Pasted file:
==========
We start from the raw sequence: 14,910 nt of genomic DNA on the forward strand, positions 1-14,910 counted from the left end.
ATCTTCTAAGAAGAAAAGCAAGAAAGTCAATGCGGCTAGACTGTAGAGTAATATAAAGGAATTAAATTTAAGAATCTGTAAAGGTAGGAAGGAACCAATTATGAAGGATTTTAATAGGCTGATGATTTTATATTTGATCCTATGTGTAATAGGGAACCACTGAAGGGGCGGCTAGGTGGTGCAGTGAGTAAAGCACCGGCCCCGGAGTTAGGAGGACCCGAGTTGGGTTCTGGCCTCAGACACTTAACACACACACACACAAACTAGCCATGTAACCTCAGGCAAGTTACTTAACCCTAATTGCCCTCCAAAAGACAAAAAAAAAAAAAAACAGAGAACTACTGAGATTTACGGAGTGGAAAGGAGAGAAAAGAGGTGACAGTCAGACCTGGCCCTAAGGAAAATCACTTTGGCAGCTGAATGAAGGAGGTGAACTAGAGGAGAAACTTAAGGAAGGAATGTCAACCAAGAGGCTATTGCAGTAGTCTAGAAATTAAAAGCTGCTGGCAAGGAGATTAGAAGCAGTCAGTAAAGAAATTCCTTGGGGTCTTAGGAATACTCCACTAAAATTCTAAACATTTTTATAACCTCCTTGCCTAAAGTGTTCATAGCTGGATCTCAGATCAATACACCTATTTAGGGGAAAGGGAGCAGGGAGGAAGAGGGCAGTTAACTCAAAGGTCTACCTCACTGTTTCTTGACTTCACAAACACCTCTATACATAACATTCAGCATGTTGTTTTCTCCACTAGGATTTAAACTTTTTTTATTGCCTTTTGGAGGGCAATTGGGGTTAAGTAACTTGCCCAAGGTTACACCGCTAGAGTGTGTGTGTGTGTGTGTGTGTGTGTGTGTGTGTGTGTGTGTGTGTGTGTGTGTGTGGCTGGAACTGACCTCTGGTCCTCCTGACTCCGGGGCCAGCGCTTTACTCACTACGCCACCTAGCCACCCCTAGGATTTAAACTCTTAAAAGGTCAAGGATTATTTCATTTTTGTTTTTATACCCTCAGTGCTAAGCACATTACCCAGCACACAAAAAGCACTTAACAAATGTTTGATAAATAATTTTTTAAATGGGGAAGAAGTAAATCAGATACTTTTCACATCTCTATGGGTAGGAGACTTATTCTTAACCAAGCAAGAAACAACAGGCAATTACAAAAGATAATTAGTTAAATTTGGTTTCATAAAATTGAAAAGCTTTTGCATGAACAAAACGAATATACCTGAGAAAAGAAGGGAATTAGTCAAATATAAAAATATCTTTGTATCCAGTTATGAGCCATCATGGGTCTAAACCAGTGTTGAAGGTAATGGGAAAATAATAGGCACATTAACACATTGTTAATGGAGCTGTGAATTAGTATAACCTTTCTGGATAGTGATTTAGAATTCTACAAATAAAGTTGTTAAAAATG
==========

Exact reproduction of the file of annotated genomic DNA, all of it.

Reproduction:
We start from the raw sequence: 14,910 nt of genomic DNA on the forward strand, positions 1-14,910 counted from the left end.
ATCTTCTAAGAAGAAAAGCAAGAAAGTCAATGCGGCTAGACTGTAGAGTAATATAAAGGAATTAAATTTAAGAATCTGTAAAGGTAGGAAGGAACCAATTATGAAGGATTTTAATAGGCTGATGATTTTATATTTGATCCTATGTGTAATAGGGAACCACTGAAGGGGCGGCTAGGTGGTGCAGTGAGTAAAGCACCGGCCCCGGAGTTAGGAGGACCCGAGTTGGGTTCTGGCCTCAGACACTTAACACACACACACACAAACTAGCCATGTAACCTCAGGCAAGTTACTTAACCCTAATTGCCCTCCAAAAGACAAAAAAAAAAAAAAACAGAGAACTACTGAGATTTACGGAGTGGAAAGGAGAGAAAAGAGGTGACAGTCAGACCTGGCCCTAAGGAAAATCACTTTGGCAGCTGAATGAAGGAGGTGAACTAGAGGAGAAACTTAAGGAAGGAATGTCAACCAAGAGGCTATTGCAGTAGTCTAGAAATTAAAAGCTGCTGGCAAGGAGATTAGAAGCAGTCAGTAAAGAAATTCCTTGGGGTCTTAGGAATACTCCACTAAAATTCTAAACATTTTTATAACCTCCTTGCCTAAAGTGTTCATAGCTGGATCTCAGATCAATACACCTATTTAGGGGAAAGGGAGCAGGGAGGAAGAGGGCAGTTAACTCAAAGGTCTACCTCACTGTTTCTTGACTTCACAAACACCTCTATACATAACATTCAGCATGTTGTTTTCTCCACTAGGATTTAAACTTTTTTTATTGCCTTTTGGAGGGCAATTGGGGTTAAGTAACTTGCCCAAGGTTACACCGCTAGAGTGTGTGTGTGTGTGTGTGTGTGTGTGTGTGTGTGTGTGTGTGTGTGTGTGTGTGTGGCTGGAACTGACCTCTGGTCCTCCTGACTCCGGGGCCAGCGCTTTACTCACTACGCCACCTAGCCACCCCTAGGATTTAAACTCTTAAAAGGTCAAGGATTATTTCATTTTTGTTTTTATACCCTCAGTGCTAAGCACATTACCCAGCACACAAAAAGCACTTAACAAATGTTTGATAAATAATTTTTTAAATGGGGAAGAAGTAAATCAGATACTTTTCACATCTCTATGGGTAGGAGACTTATTCTTAACCAAGCAAGAAACAACAGGCAATTACAAAAGATAATTAGTTAAATTTGGTTTCATAAAATTGAAAAGCTTTTGCATGAACAAAACGAATATACCTGAGAAAAGAAGGGAATTAGTCAAATATAAAAATATCTTTGTATCCAGTTATGAGCCATCATGGGTCTAAACCAGTGTTGAAGGTAATGGGAAAATAATAGGCACATTAACACATTGTTAATGGAGCTGTGAATTAGTATAACCTTTCTGGATAGTGATTTAGAATTCTACAAATAAAGTTGTTAAAAATG